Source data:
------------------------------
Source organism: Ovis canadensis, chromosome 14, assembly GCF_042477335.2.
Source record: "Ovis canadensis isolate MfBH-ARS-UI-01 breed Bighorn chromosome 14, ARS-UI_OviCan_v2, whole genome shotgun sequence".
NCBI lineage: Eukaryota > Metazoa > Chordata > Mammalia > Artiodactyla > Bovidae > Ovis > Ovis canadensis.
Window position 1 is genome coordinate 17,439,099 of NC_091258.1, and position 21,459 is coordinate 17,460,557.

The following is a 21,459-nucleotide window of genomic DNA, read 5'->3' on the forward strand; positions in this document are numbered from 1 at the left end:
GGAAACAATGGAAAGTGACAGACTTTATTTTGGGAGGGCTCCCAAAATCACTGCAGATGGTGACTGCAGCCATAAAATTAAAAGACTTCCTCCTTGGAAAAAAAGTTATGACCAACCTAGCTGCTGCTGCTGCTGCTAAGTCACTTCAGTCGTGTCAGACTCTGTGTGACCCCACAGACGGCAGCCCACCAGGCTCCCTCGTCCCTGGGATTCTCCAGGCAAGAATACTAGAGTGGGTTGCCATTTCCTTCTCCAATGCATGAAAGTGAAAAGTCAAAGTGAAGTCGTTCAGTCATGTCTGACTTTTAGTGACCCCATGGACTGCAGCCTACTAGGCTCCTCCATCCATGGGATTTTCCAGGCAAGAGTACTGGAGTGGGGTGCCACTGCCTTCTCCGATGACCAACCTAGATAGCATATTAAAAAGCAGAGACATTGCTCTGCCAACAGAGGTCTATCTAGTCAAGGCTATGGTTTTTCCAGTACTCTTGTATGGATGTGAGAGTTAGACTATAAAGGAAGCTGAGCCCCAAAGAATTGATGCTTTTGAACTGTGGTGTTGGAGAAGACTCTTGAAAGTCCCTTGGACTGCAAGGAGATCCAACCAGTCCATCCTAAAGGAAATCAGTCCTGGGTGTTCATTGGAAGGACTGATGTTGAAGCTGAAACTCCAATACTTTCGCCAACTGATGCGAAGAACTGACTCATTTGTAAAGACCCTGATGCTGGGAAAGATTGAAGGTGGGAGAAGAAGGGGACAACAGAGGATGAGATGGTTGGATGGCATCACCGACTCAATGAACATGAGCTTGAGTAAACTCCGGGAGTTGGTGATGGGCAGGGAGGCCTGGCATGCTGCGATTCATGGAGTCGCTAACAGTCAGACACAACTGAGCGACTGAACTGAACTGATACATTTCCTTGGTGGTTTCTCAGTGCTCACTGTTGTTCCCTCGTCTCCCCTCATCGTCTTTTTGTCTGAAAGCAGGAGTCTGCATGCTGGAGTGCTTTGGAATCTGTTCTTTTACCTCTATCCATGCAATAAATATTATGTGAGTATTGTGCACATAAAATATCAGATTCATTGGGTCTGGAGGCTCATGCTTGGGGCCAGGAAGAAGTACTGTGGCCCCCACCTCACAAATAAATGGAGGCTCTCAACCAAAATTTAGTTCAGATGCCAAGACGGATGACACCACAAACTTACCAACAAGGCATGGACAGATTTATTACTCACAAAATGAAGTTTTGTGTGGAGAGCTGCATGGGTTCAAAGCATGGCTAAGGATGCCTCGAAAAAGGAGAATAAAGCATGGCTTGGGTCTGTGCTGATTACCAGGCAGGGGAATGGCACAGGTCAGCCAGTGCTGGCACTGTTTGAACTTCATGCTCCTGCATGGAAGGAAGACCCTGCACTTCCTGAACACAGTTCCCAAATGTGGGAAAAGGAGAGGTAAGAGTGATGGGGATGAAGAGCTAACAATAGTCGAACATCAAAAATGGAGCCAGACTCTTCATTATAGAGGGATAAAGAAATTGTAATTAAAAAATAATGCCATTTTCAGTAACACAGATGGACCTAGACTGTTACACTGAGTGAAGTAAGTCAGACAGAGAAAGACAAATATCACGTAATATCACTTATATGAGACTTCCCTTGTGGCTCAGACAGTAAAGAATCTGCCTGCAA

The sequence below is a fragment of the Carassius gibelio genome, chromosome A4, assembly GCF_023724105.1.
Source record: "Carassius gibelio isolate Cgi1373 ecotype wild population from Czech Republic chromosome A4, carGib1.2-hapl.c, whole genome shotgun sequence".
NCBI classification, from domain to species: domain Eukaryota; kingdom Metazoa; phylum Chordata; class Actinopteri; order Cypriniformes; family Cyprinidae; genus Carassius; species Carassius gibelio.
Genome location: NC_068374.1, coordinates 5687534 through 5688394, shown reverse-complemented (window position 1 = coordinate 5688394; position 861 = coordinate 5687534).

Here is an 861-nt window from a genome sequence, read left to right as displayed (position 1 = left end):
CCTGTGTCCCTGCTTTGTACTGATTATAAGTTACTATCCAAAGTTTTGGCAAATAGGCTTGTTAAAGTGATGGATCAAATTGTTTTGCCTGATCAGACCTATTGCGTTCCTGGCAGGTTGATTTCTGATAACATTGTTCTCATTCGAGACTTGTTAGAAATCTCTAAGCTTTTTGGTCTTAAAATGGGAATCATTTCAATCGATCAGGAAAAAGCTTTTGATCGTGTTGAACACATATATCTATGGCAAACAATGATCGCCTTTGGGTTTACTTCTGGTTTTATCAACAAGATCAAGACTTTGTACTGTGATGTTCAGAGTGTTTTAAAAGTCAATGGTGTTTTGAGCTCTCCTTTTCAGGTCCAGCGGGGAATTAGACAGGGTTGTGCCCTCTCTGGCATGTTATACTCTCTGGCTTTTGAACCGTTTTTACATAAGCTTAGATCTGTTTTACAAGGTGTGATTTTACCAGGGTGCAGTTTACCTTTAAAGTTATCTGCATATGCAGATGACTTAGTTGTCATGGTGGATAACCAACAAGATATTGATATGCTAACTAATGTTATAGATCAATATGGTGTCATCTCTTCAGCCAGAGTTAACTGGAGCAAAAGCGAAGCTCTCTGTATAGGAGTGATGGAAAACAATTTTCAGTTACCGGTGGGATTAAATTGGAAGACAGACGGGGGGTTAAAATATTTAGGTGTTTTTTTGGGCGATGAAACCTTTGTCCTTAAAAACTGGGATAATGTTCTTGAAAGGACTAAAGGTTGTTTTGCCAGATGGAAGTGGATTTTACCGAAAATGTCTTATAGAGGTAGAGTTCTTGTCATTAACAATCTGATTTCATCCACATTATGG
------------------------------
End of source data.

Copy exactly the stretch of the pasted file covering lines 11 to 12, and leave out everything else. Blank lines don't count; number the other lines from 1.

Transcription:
Here is an 861-nt window from a genome sequence, read left to right as displayed (position 1 = left end):
CCTGTGTCCCTGCTTTGTACTGATTATAAGTTACTATCCAAAGTTTTGGCAAATAGGCTTGTTAAAGTGATGGATCAAATTGTTTTGCCTGATCAGACCTATTGCGTTCCTGGCAGGTTGATTTCTGATAACATTGTTCTCATTCGAGACTTGTTAGAAATCTCTAAGCTTTTTGGTCTTAAAATGGGAATCATTTCAATCGATCAGGAAAAAGCTTTTGATCGTGTTGAACACATATATCTATGGCAAACAATGATCGCCTTTGGGTTTACTTCTGGTTTTATCAACAAGATCAAGACTTTGTACTGTGATGTTCAGAGTGTTTTAAAAGTCAATGGTGTTTTGAGCTCTCCTTTTCAGGTCCAGCGGGGAATTAGACAGGGTTGTGCCCTCTCTGGCATGTTATACTCTCTGGCTTTTGAACCGTTTTTACATAAGCTTAGATCTGTTTTACAAGGTGTGATTTTACCAGGGTGCAGTTTACCTTTAAAGTTATCTGCATATGCAGATGACTTAGTTGTCATGGTGGATAACCAACAAGATATTGATATGCTAACTAATGTTATAGATCAATATGGTGTCATCTCTTCAGCCAGAGTTAACTGGAGCAAAAGCGAAGCTCTCTGTATAGGAGTGATGGAAAACAATTTTCAGTTACCGGTGGGATTAAATTGGAAGACAGACGGGGGGTTAAAATATTTAGGTGTTTTTTTGGGCGATGAAACCTTTGTCCTTAAAAACTGGGATAATGTTCTTGAAAGGACTAAAGGTTGTTTTGCCAGATGGAAGTGGATTTTACCGAAAATGTCTTATAGAGGTAGAGTTCTTGTCATTAACAATCTGATTTCATCCACATTATGG